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How Has Instagram Impacted Photography? And Other Photography Questions Answered

How Has Instagram Impacted Photography? And Other Photography Questions Answered - Karl Grupe shares his thoughts on the relationship between Instagram as a social medium and photography. Plus, he shares a few other useful tips photographers will find useful.

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Karl Grupe is an Associate Lecturer at Central Saint Martins College of Art and Design who has some interesting thoughts on social media, Instagram particularly, and how it's shaping / changing the photography world. In the Q&A below, Karl talks about Instagram's impact on the popularity of photography and how the medium works with traditional art platforms. Plus, he offers some insightful tips on how to start your own photography collection and shares some advice on what he believes are emerging trends in the photography world we should be paying attention to. 

 

Has Instagram impacted the popularity of photography?

"Certainly, photography is now more popular than ever. Instagram has over 700 million monthly active users posting 52 million images per day. No other photo social media app touches it. But does this mean photography in its classic form is more popular? I think it’s important to separate out photography as an art form from what has become a medium used to increase one’s social currency. Sure it has made photography more accessible, as you are always carrying a camera in your pocket, but Kodak did that too. Image making has become a way of communicating and so we are storytelling through capturing an image. It has made communicating with pictures certainly popular, but the craft of photography - for me the jury is still out."

 

How do you see Instagram working with traditional art platforms, e.g. galleries?

"Instagram is like a friend who invites you to a party and then takes the time to introduce you to all the people she knows. Traditional galleries can have an air of exclusivity about them, and while websites and blogs can also exude that through the literature on their posts, it would be far too serious to carry on in that manner on Instagram. The nature of Instagram is to like, share and follow. A large portion of the adult demographic is young - 29% being 18 - 29 years of age. So any agency wanting to use this platform needs to invest in how to use it in a way that this group prefers to be communicated with. Beetles + Huxley use IG really well. Although they exhibit and sell some iconic and seminal works, dotted along their Instagram timeline besides their exhibitions are experiences, education, thank you’s, appreciations and even a bit of youthful wonder. They really personalise the gallery experience. They appear easy to approach." 

 

Are there any interesting trends in the photography world that people should be aware of?

"Technology is exploding with 4K drone / immersive photography and better smartphones. So how creatives choose to exploit the technology and return with their results will be interesting.  As Generation X gets older they are going to have much more say on market trends as they will be holding more disposable cash. Personally, I’m interested in the Generation Z bunch and how they are going to use photography. They are the first generation of pure digital natives and how they will push the medium and what they want from it will be interesting to observe. Will analogue see a major renaissance within this group? How are geo / political / cultural issues shaping what will be before their lens? How will they evaluate the worth of photography? Starting a photography collection has never been more accessible and exciting."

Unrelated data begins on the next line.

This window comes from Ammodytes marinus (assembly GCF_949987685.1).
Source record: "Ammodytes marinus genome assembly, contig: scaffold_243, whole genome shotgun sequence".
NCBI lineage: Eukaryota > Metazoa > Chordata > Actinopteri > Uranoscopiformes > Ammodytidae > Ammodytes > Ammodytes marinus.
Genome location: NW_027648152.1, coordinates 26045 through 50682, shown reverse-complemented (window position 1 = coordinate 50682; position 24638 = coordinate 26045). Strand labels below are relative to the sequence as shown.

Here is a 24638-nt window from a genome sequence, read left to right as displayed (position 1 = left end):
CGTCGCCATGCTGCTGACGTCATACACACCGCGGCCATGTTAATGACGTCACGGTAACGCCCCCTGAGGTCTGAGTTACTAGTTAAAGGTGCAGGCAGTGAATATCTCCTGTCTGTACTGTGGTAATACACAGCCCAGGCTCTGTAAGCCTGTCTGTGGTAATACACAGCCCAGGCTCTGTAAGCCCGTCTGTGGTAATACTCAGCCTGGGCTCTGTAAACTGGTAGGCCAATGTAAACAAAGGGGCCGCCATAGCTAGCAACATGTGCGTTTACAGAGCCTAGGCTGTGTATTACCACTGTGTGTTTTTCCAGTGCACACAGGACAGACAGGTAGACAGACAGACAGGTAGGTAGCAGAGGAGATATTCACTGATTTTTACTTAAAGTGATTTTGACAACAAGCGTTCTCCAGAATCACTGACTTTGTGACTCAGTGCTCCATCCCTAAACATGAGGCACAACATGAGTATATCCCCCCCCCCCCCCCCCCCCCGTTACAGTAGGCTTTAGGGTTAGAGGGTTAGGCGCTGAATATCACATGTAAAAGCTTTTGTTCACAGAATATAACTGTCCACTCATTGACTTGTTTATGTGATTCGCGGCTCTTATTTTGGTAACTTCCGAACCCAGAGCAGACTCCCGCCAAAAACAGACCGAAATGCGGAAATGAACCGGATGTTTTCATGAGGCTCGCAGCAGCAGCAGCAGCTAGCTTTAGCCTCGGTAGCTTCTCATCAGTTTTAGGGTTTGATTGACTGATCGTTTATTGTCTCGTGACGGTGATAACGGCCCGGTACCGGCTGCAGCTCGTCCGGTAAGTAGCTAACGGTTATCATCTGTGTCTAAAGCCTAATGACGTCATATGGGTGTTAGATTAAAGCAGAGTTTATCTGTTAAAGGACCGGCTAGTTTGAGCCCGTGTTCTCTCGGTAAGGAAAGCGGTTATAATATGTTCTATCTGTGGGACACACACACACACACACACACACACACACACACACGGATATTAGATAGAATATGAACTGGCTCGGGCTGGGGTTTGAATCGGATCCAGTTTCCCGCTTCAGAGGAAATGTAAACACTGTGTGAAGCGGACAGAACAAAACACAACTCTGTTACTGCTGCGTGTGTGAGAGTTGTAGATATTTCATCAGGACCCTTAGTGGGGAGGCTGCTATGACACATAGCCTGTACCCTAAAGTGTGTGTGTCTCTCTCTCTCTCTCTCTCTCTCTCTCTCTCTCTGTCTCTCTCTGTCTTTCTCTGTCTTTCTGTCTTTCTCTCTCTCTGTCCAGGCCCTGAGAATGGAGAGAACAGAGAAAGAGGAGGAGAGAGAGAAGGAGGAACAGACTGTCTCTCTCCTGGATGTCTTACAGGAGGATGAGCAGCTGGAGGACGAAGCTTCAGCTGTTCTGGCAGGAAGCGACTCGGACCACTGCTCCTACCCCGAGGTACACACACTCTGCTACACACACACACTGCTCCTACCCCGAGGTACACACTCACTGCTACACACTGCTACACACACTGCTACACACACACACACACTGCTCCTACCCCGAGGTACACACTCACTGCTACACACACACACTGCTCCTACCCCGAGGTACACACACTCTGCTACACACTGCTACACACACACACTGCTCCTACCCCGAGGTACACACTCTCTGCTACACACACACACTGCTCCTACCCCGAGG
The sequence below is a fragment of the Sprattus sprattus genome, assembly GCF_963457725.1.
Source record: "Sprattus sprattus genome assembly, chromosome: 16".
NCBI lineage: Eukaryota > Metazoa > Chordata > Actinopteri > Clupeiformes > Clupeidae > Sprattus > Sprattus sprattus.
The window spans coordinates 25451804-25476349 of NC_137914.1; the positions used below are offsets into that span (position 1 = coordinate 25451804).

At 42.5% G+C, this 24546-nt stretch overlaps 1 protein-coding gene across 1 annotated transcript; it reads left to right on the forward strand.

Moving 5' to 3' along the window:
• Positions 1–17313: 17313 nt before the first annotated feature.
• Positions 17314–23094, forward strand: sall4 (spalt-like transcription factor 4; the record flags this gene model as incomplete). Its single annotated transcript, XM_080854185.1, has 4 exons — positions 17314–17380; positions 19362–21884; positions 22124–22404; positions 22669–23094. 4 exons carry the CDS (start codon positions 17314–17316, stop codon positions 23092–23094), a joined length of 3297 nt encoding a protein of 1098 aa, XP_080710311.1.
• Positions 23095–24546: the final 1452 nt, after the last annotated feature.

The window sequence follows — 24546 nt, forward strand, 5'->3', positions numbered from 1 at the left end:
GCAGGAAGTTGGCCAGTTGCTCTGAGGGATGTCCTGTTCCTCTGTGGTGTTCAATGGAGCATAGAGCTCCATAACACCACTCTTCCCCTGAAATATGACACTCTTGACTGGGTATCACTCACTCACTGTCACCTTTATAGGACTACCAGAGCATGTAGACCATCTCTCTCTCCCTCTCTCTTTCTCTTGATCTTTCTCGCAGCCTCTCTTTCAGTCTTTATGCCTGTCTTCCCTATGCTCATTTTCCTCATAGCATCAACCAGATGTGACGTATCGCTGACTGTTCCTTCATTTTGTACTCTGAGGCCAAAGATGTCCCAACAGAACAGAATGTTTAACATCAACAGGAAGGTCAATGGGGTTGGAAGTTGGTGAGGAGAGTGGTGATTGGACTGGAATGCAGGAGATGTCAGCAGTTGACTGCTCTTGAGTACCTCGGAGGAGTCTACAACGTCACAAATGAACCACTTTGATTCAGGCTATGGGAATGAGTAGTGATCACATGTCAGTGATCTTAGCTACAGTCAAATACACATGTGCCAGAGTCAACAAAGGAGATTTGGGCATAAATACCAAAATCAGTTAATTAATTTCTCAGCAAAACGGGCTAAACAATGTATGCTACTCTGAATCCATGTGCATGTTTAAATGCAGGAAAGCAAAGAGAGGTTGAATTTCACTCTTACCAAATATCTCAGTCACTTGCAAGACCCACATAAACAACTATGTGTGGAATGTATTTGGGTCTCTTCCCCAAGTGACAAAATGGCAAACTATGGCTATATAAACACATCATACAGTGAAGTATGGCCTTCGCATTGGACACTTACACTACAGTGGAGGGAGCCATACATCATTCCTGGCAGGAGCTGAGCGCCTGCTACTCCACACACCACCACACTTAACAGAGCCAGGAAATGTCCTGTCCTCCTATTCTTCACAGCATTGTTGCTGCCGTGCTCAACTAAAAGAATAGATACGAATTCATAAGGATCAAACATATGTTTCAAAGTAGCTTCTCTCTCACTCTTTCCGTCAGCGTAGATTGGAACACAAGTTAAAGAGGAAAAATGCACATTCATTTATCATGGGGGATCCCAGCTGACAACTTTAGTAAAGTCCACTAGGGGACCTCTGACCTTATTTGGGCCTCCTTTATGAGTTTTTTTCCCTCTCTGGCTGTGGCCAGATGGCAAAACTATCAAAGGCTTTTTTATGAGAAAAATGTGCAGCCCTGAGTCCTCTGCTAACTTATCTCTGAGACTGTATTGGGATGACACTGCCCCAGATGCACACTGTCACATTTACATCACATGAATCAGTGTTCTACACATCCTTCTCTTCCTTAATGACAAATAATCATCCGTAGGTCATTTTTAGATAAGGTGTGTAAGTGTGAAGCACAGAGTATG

Prints on a wall

 

What are your top tips for starting a photography collection?

Attending fairs and photo festivals is a terrific way to start collecting. With a variety of work under one roof, one gets a sense of what photographs price out at, see the actual size of the piece, network with artists, gallery owners, collectors and build your own network around tastes, needs and interests. I think it’s important to see the piece in person unless you are into a name and the investment opportunities behind a name. Then it may not matter as much. 

Read up on a work or the photographer creating the work and see what their signature pieces or series are. Photographers more established or well collected can seem unreachable at first but their lesser known work may be surprisingly affordable. Starting out I’d say buy what you really like as opposed to an investment piece only. There will be critics of this advice but for me passing by in your home an original piece of a work and a photographer you love and own can only inspire you to keep looking for the next piece. You get a feel for how it hangs in your space, it begins a journey with you and serves you.  

 

Where are the best places to look, are there any photography hot spots in the UK?

Following an artist or a photographer / gallery you like on Instagram is a way of connecting to a series of networks which can develop organically. 

In terms of shows and festivals, grad shows are a really good place to look at fresh and contemporary work. Free Range is an excellent example. You get a collection of university and colleges grad work under one roof at the Old Truman Brewery. Central Saint Martins also has both an excellent venue and super grad show at King’s Cross.  

Karl Grupe will be talking in more detail about the above topics at the Affordable Art Fair Battersea, taking place from 19-22 October 2017. 

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